BOSTON – To celebrate Earth Week, the Healey-Driscoll Administration today announced that $600,000 in grants have been awarded to 10 regional or municipal wastewater utilities and systems across Massachusetts including $121,360 for the Greater Lawrence Sanitary District.
The GLSD treats wastewater for Lawrence, Dracut, Methuen and North Andover.
This grant program is the first to help local communities meet new requirements to notify the public of Combined Sewer Overflows (CSOs) – which are sewage discharges and untreated stormwater and wastewater – into the surface waters of the Commonwealth.
The (GLSD) requested funding from the state to upgrade the method of transmitting data from their 17 metering stations that detect CSOs.
The new system utilizes cell phone and line-of-sight technology to transmit data from the remote stations to the main facility for constant monitoring. GLSD staff will subsequently be able to predict and respond to high flow conditions or, in some instances, anomalies that need further investigation.
The funding awarded today will enable regional or municipal wastewater utilities and systems in Massachusetts to expand their efforts to meet the Sewage Notification regulation requirements to notify the public of sewage discharges and overflows to protect and preserve public health. There are more than 240 Massachusetts municipalities subject to the current regulations that took effect on July 6, 2022.
“This critical funding will provide the Greater Lawrence Sanitary District with the resources to make improvements to better notify the public of sewage discharges and overflows to protect and preserve the public health of our community,” said State Representative Frank A. Moran (D-Lawrence).
“I would like to thank the Mass. Department of Environmental Protection for prioritizing our community through its Sewage Notification Grant Program and look forward to seeing these funds put to use in the near future.”
State Senator Pavel Payano (D-Lawrence) said, “This funding will ensure GLSD continues to have robust water quality monitoring systems and proper management of our region’s wastewater networks. I want to thank the Healey-Driscoll administration and MassDEP for prioritizing initiatives that protect public health and promote environmental justice across the Commonwealth.”
Regulatory requirements that wastewater treatment plants and communities must meet include notifying the public of sewage discharge and overflow events, posting signage at public access points and making relevant information available online.
“These new regulations have already helped the public become more aware of events that result in sewage pollution of surface water across the Commonwealth,” said MassDEP Commissioner Bonnie Heiple.
“These grants will help wastewater utilities improve their public notification timeliness, accuracy, and reliability. The grants will also help utilities develop web interfaces and signage to inform the public across language barriers.”
Also receiving funding are:
City of Fitchburg Wastewater Division – $71,800
The City of Fitchburg requested financial assistance for work conducted to meet the CSO notification requirements in fiscal year 2023, and upcoming work to be conducted in FY 2023. Upcoming work includes the optimization and final implementation of the public notification system and the development of their Final CSO Notification Plan.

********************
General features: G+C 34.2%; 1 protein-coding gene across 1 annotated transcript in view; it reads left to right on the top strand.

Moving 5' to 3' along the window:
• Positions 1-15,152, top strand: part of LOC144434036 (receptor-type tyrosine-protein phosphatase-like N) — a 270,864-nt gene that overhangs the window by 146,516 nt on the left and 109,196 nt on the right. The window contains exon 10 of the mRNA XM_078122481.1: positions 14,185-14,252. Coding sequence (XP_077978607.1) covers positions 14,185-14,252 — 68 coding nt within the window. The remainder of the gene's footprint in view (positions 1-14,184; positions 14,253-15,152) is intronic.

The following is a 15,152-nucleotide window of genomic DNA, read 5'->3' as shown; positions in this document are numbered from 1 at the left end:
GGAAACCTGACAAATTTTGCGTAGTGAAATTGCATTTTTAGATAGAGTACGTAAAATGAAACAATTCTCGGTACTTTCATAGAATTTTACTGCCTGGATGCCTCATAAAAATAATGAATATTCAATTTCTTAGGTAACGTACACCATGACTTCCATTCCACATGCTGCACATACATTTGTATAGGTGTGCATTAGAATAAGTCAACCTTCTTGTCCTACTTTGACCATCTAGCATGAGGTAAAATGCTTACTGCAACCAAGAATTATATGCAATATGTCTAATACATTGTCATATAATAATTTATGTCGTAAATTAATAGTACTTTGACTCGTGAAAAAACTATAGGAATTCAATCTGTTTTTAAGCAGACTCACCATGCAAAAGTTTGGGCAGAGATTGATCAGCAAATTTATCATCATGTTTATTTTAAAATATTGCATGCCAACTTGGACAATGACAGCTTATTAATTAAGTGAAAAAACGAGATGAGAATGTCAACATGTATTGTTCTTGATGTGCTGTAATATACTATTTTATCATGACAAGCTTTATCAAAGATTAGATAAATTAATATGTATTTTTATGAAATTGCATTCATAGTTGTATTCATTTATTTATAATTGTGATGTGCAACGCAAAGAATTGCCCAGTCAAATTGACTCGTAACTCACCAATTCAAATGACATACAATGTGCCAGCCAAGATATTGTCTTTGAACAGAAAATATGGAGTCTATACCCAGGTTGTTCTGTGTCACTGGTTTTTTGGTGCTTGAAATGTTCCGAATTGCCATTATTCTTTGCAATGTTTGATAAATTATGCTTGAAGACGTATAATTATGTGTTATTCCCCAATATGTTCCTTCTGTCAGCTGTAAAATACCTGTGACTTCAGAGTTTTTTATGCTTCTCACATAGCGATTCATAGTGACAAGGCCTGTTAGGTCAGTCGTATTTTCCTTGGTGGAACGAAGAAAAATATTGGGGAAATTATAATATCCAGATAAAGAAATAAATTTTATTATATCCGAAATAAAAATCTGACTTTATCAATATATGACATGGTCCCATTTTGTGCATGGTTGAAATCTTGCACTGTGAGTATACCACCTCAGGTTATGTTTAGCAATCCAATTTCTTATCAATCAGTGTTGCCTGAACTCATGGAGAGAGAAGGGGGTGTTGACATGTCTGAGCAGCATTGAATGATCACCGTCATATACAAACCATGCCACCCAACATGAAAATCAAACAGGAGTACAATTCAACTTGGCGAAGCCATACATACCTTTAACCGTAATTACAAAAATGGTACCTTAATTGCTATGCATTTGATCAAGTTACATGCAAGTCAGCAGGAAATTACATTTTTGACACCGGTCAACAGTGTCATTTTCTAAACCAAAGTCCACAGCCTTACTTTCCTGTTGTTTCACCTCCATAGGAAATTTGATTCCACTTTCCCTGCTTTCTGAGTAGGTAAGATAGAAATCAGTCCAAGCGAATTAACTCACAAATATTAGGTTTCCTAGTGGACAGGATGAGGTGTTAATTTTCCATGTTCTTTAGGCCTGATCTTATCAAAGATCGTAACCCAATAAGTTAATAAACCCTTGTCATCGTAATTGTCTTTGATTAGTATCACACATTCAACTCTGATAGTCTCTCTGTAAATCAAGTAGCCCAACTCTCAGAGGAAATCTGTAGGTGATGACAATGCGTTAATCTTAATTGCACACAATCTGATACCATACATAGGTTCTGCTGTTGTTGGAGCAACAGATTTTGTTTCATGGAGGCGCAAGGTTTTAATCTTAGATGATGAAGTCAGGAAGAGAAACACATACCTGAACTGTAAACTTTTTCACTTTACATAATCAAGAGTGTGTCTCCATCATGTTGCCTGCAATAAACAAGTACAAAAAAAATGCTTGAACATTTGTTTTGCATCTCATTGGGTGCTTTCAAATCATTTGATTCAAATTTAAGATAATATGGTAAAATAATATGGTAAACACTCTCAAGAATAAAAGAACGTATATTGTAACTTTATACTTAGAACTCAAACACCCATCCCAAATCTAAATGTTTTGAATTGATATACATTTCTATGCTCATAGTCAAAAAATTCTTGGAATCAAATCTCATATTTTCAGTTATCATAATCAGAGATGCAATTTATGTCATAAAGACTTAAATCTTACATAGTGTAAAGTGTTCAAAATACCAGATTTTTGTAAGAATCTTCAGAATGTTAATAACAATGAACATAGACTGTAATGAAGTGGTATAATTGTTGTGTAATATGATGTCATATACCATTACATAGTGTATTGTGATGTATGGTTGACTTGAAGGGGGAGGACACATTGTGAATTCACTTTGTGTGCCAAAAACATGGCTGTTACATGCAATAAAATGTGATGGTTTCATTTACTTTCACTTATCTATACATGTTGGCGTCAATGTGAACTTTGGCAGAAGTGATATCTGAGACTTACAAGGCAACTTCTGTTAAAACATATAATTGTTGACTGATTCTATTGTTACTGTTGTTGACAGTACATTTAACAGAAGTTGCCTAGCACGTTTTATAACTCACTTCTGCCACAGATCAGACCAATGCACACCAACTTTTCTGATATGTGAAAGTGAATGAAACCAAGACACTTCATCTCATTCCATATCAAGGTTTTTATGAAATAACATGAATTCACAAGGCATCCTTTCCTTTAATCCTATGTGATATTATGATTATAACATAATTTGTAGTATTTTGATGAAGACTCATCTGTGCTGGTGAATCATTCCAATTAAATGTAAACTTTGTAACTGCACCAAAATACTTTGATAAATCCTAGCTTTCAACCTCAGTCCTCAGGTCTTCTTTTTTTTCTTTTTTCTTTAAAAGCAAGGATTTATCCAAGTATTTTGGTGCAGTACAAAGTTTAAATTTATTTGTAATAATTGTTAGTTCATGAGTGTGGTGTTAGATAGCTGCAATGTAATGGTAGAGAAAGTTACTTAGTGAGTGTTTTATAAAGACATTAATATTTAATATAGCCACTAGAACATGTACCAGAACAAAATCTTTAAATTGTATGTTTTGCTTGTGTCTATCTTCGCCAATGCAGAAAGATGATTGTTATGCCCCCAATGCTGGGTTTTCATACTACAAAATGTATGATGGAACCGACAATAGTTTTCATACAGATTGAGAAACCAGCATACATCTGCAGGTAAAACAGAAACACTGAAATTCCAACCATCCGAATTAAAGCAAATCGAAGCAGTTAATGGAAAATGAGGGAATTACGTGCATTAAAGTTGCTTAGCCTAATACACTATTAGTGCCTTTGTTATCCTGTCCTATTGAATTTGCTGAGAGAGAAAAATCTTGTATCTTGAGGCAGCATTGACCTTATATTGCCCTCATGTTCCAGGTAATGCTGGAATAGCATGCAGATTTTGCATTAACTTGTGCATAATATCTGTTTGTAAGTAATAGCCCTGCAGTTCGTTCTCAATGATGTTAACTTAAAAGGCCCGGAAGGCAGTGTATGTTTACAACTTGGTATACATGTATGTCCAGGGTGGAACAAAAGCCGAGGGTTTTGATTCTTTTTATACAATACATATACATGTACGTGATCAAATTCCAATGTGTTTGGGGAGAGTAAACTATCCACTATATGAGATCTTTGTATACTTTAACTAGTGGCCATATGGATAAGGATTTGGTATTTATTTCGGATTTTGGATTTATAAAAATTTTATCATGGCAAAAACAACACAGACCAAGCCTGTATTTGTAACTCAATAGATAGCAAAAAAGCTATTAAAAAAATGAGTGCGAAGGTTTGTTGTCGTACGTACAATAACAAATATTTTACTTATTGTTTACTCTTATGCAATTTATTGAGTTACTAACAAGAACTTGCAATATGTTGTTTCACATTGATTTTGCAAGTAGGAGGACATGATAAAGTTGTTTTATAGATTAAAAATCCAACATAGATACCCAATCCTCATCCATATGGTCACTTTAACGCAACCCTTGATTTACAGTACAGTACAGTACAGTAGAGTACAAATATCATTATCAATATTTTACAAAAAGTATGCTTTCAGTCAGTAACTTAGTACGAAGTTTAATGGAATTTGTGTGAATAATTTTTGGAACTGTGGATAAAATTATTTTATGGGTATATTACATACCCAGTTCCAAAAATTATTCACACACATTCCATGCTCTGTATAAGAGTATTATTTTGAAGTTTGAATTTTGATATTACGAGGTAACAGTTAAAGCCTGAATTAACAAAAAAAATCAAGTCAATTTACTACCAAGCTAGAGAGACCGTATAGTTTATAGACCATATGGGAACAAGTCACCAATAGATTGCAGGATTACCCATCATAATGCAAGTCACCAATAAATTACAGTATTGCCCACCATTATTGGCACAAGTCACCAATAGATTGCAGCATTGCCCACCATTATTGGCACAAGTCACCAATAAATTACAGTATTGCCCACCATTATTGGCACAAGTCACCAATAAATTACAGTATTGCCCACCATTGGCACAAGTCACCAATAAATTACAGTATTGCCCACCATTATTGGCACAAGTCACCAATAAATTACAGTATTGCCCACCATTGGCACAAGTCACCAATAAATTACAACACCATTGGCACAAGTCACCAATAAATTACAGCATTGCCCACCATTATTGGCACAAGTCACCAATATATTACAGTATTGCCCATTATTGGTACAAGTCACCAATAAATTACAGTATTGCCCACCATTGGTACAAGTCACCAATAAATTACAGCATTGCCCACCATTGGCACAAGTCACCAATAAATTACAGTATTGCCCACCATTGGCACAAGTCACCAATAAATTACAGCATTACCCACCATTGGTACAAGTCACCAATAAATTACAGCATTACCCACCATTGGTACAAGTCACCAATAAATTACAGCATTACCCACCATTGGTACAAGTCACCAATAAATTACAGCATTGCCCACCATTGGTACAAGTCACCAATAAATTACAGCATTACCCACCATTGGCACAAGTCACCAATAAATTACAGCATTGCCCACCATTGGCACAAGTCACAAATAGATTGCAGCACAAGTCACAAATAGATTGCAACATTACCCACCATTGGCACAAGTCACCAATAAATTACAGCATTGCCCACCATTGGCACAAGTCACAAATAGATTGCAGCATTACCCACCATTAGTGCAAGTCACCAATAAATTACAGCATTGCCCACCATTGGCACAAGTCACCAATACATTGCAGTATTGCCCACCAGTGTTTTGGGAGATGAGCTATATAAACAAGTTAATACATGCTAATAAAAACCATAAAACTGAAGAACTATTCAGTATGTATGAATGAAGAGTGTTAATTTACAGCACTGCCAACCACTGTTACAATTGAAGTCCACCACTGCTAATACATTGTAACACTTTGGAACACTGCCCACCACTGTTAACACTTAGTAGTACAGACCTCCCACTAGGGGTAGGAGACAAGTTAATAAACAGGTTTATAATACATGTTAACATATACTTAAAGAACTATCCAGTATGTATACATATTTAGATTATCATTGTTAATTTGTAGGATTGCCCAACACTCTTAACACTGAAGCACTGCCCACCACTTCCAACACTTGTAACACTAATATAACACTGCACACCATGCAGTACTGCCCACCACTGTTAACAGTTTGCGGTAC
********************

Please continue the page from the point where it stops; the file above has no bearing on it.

City of Cambridge Department of Public Works – $34,000
The Cambridge Department of Public Works proposed to replace four unreliable battery-powered flow meters at CSO locations with new utility-powered flow meters.
City of Lowell – $66,952
This project involves modernizing the city’s CSO metering equipment, purchasing signage, and upgrading Supervisory control and data acquisition (SCADA) services to assist in the implementation of the CSO Notification Plan.
Worcester Department of Public Works & Parks – $40,000
The City of Worcester sought grant funding to design and install equipment to monitor and measure sewage flow that passes through its existing wet weather bypass conduit to the Blackstone River.
Springfield Water and Sewer Commission – $70,982
The Commission sought grant funding to modernize and upgrade their public-facing Sewage Overflow Notification website, as well as pay for meter rentals, and professional consulting support for the annual update to the Collection System Hydraulic Model.
Lynn Water & Sewer Commission (LWSC) – $80,000
The LWSC proposed upgrading the CSO and Sanitary Sewer Overflow (SSO) metering and notification capabilities to include automated real-time public notification system, with specific outreach and inclusion of Environmental Justice communities, as required by state law.
The City of Chelsea – $42,650
The City of Chelsea requested funding for a proposed project to design and install a flashing lights system to indicate when a CSO activation occurs while providing community education. This lighting system is designed to alert the public in a way that addresses language and literacy barriers.
City of Holyoke – $64,039
The City of Holyoke requested funds for implementation of an electronic CSO notification system and translation services to translate notifications to Spanish, as well as signage with a remotely controlled alarm system at three public access points on the Connecticut River.
City of Pittsfield – $8,216
The City of Pittsfield sought funds to reimburse efforts spent developing their SSO Public Notification Plan and develop a wet-weather hydraulic model of the wastewater collection system.